Mr Todd added: “The work around community resolution to this has continued up until as recently as yesterday, and I’ll be getting a readout from those meetings and talking to my own team and our partners today and the rest of this week as we plan for what may or may not be required … but at this stage I wouldn’t want to comment any further.”

He said it is important to note the context there are two-three sites of concern out of more than 250 bonfires.

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A massive bonfire is placed opposite a fire station in Newtownards. (Peter Morrison/PA)

A massive bonfire is placed opposite a fire station in Newtownards. (Peter Morrison/PA)

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A massive bonfire is placed opposite a fire station in Newtownards. (Peter Morrison/PA)

Meanwhile, Sinn Fein MLA Colm Gildernew said he has written to Health Minister Robin Swann asking that he requests the PSNI remove the bonfire close to the fire station in Newtownards.

“The erection of a bonfire extremely close to a fire station in Newtownards is deeply concerning,” he said.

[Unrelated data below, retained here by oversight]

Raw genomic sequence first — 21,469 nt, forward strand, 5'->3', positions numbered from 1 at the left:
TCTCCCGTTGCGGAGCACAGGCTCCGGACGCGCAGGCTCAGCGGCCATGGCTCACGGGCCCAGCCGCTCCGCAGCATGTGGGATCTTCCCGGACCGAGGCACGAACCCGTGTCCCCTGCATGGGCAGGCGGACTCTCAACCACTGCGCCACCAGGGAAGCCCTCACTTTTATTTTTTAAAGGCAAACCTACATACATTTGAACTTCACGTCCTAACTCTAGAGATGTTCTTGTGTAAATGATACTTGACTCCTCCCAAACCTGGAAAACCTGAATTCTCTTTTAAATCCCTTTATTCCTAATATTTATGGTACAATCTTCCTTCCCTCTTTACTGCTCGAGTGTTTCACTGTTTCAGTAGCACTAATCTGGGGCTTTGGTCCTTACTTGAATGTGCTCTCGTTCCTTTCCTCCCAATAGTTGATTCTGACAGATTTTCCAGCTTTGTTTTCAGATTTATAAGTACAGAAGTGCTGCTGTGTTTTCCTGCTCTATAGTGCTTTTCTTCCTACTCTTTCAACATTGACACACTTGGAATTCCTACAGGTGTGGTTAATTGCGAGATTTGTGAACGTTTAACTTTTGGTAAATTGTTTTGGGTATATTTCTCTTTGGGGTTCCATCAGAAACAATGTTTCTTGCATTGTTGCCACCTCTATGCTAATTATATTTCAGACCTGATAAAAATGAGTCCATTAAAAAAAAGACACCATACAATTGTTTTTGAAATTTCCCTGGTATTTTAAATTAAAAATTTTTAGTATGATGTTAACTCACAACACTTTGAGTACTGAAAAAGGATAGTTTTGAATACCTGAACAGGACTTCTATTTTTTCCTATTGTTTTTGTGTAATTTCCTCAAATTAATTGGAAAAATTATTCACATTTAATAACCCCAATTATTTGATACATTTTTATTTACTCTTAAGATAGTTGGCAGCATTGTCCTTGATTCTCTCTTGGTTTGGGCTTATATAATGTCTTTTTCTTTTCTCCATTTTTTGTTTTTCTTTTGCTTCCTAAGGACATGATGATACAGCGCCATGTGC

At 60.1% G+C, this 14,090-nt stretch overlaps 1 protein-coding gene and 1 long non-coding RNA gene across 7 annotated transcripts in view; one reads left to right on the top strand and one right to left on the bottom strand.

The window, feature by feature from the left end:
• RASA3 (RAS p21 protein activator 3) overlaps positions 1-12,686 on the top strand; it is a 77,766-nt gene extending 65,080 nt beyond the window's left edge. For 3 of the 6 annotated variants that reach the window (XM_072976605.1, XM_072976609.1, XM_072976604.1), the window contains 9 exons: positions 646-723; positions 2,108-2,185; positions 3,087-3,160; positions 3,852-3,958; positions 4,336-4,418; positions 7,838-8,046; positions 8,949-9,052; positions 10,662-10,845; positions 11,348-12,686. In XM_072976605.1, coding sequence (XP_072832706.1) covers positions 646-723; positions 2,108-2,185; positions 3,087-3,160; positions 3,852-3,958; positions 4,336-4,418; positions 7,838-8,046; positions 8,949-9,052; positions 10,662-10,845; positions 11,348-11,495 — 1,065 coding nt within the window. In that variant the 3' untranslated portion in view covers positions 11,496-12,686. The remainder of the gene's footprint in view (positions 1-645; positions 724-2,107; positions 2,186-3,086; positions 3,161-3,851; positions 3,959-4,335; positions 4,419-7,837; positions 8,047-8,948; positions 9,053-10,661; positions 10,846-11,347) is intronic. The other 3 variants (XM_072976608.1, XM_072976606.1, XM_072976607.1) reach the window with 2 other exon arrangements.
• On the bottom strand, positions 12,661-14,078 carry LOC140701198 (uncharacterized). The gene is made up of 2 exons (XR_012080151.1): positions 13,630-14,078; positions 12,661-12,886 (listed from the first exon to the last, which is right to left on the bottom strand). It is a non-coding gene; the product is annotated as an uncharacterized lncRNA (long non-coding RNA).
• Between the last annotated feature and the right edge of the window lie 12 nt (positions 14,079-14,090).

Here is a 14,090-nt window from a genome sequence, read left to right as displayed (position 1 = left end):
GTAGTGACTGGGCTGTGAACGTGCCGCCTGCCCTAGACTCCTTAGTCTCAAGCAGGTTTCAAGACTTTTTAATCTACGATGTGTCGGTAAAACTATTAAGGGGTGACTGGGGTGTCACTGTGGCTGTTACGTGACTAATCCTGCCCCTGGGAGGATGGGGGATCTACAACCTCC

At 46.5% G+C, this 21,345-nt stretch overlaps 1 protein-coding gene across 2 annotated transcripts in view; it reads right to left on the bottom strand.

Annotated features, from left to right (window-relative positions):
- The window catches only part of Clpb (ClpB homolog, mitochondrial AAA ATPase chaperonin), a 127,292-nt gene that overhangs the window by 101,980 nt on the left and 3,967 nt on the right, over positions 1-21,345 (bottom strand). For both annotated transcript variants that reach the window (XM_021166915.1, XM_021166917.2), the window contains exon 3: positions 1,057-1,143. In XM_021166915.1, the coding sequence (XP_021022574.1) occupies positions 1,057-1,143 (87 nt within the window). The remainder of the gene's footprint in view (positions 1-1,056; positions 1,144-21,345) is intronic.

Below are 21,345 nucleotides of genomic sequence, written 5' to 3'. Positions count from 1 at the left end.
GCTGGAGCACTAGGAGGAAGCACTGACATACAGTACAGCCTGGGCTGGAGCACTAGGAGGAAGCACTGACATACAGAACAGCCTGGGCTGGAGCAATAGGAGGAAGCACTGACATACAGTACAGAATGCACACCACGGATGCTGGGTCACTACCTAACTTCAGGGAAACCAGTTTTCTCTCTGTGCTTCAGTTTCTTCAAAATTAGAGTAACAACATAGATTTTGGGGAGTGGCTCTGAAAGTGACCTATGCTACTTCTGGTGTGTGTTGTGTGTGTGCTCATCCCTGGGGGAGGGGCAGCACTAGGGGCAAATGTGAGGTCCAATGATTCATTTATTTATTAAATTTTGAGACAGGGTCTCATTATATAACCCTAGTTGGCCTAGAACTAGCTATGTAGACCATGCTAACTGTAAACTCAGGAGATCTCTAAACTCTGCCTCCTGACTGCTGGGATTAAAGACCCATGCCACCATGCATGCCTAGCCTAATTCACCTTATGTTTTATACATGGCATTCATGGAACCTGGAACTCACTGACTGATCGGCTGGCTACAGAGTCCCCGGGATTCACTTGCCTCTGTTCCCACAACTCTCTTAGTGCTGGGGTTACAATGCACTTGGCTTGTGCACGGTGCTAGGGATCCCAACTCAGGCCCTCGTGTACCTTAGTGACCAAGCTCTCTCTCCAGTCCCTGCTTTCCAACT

“The 11th of July is the busiest night of the year for our fire service and this bonfire which could impede on their work and capacity to fulfil their duty to protect citizens is not only totally reckless, but outright dangerous.”

The Northern Ireland Fire and Rescue Service said plans are in place to ensure emergency cover is maintained within the Newtownards area and across the service.

“We will continue to monitor the situation closely,” a spokesperson added.

Our role is to support landowners and other statutory agencies to carry out their roles if required. Public safety is always our prioritySuperintendent Brian Kee, PSNI

PSNI Superintendent Brian Kee responded to Mr Gildernew’s statement saying: “Police have no specific statutory responsibility to remove bonfires or waste material which has been left at bonfire sites.

“Local agreement between landowners, the local community and bonfire builders is always the most effective means of addressing these issues.

“Our role is to support landowners and other statutory agencies to carry out their roles if required. Public safety is always our priority.”

A spokesman for Ards and North Down Council said the authority was aware of the bonfire on land which is does not own.

He added that there had been a bonfire in that location for a “number of years” and the council had been encouraging the builder to reduce its size.

It is understood a Stormont department, which is not the department of health, owns the site.

In Co Tyrone last month a group of bonfire-builders offered residents “thermal protection” for their homes.

Moygashel Bonfire Association (MBA), which is constructing a huge bonfire on waste ground near a housing estate in the village outside Dungannon, said “customised thermal deflectors” will be fitted on windows by qualified tradesmen to protect against heat damage.